CY Leung: The chronicle of an end foretold
I work in the finance industry and I’m used to personnel turnover. Bankers, traders and lawyers hop from one bank to another every few years. While some leave on their own accord, others are pushed out because they don’t deliver. Before a co-worker announces a departure, I usually see it coming a mile away. The signs are always there for the taking. For instance, he suddenly keeps a low profile and reduces meetings and emails to a minimum. He is hardly at his desk any more – and when he is, he is organising files or on the phone with HR. He clears his vacation days and schedules dental works and physical checkups. Things that he used to care a great deal about, like headcount and budget, no longer seem to bother him. But he is careful about keeping up appearances: he smiles a lot, wears a suit a lot and says “let’s grab lunch some time” to people a lot.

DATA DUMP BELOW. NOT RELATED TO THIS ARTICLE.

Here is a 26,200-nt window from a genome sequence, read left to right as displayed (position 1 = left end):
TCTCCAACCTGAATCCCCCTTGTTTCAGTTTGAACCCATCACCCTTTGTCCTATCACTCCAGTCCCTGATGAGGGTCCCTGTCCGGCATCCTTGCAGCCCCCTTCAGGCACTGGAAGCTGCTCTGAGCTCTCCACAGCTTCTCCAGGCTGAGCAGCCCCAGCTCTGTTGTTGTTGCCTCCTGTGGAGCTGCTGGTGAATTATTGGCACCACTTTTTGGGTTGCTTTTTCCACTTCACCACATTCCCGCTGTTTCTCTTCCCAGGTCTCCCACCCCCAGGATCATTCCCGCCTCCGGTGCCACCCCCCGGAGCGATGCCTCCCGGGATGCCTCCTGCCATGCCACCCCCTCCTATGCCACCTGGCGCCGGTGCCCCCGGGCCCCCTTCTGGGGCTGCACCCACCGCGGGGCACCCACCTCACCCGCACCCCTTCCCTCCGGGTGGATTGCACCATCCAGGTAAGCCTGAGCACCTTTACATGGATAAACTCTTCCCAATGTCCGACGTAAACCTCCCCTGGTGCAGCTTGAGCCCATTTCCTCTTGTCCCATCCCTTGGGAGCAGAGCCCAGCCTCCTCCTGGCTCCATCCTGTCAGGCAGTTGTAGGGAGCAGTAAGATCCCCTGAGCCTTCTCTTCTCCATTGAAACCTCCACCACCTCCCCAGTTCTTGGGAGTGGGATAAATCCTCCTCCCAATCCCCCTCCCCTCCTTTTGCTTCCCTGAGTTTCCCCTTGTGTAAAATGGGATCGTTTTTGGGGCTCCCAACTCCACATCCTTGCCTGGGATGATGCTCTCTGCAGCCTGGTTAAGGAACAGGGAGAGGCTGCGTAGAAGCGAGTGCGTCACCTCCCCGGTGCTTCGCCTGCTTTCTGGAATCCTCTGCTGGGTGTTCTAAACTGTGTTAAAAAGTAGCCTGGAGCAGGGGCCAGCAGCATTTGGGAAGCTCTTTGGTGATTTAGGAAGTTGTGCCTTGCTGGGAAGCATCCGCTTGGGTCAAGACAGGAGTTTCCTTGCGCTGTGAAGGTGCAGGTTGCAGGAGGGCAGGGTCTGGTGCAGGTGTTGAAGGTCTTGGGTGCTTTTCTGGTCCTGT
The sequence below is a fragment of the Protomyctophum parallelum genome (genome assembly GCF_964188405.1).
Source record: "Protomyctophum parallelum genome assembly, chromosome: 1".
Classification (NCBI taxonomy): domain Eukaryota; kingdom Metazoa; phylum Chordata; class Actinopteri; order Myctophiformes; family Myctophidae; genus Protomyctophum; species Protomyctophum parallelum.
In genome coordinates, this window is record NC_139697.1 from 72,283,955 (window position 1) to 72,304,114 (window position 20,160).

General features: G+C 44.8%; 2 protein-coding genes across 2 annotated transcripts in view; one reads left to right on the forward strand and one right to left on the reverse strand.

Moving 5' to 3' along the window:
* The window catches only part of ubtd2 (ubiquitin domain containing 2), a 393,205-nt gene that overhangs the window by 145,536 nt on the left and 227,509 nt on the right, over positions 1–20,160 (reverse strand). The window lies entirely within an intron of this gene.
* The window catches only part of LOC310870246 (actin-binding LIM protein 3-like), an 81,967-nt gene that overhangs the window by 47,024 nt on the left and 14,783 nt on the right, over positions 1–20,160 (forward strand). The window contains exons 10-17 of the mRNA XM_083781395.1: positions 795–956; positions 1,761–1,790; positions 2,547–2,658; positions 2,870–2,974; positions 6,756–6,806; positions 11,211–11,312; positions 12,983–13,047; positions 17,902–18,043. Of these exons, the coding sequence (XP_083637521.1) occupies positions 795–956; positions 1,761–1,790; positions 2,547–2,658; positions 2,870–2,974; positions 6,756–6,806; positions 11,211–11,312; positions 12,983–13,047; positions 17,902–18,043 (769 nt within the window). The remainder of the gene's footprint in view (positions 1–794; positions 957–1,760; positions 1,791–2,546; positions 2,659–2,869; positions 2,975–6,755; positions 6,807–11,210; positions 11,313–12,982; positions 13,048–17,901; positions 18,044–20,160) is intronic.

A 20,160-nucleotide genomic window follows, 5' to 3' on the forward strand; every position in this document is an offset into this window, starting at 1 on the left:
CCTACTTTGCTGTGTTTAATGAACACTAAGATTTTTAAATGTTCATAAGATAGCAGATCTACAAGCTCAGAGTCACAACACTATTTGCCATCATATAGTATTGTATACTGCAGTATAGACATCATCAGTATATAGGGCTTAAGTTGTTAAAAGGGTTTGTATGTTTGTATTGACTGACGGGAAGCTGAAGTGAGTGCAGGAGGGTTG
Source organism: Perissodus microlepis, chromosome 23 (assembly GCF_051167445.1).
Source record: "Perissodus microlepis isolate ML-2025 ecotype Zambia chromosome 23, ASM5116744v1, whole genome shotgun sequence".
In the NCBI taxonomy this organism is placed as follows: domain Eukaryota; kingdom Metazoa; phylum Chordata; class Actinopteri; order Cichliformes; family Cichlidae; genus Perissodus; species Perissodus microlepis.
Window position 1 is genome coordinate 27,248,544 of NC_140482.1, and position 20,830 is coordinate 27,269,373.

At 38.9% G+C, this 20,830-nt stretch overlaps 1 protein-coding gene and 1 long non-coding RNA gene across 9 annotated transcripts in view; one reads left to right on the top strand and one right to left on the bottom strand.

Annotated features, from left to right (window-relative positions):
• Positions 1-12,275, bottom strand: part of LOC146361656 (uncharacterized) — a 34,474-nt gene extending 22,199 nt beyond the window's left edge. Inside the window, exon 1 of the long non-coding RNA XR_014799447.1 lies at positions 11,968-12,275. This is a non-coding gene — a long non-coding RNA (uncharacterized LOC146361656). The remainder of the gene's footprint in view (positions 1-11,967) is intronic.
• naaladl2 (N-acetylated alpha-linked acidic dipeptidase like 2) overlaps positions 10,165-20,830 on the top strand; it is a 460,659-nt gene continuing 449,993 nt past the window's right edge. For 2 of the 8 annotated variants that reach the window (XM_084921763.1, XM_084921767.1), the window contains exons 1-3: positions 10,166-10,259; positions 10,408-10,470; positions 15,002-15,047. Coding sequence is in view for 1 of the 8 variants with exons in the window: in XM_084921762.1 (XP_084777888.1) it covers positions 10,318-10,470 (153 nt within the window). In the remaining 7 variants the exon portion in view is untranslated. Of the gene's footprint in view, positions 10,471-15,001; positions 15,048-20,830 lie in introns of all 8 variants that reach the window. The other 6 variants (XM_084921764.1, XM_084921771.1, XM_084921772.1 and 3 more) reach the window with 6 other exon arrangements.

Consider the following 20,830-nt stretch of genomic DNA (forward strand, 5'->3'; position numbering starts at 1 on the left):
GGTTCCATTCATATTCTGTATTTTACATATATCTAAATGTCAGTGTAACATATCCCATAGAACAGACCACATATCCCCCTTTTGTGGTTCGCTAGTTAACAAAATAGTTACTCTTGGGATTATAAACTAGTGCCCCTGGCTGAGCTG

If CY Leung worked on my floor, I would have said to myself, “Yep, he’ll be gone in three months. Six months tops". Since I first predicted his demise in my blog A Hundred Days of Solitude last October, Leung has been exhibiting every behavioural pattern I outlined in the preceding paragraph. Our Chief Executive has gone A.W.O.L., M.I.A. and A.F.K. For someone who loves the microphone and doesn’t skimp on words, Leung has been remarkably camera-shy. These days when we do see him – which is rare – he looks aloof, disengaged and defeated. He is a far cry from the zealous politician who ran on an Obamian “change” platform and defused every scandal with vigour and conviction. Three weeks ago when American whistle-blower Edward Snowden sought refuge in Hong Kong, it was his cabinet member Regina Ip Lau Suk-yee and Security Secretary Lai Tung-kwok who faced the press. When a television reporter finally got through to Leung, he had this to say: “I already told you I have no comment. Listen, I’m busy with something at the moment.” Click. It wasn’t until after the fugitive fled the city that a stone-faced Leung crawled out of the hole and delivered a few rehearsed lines to the foreign press.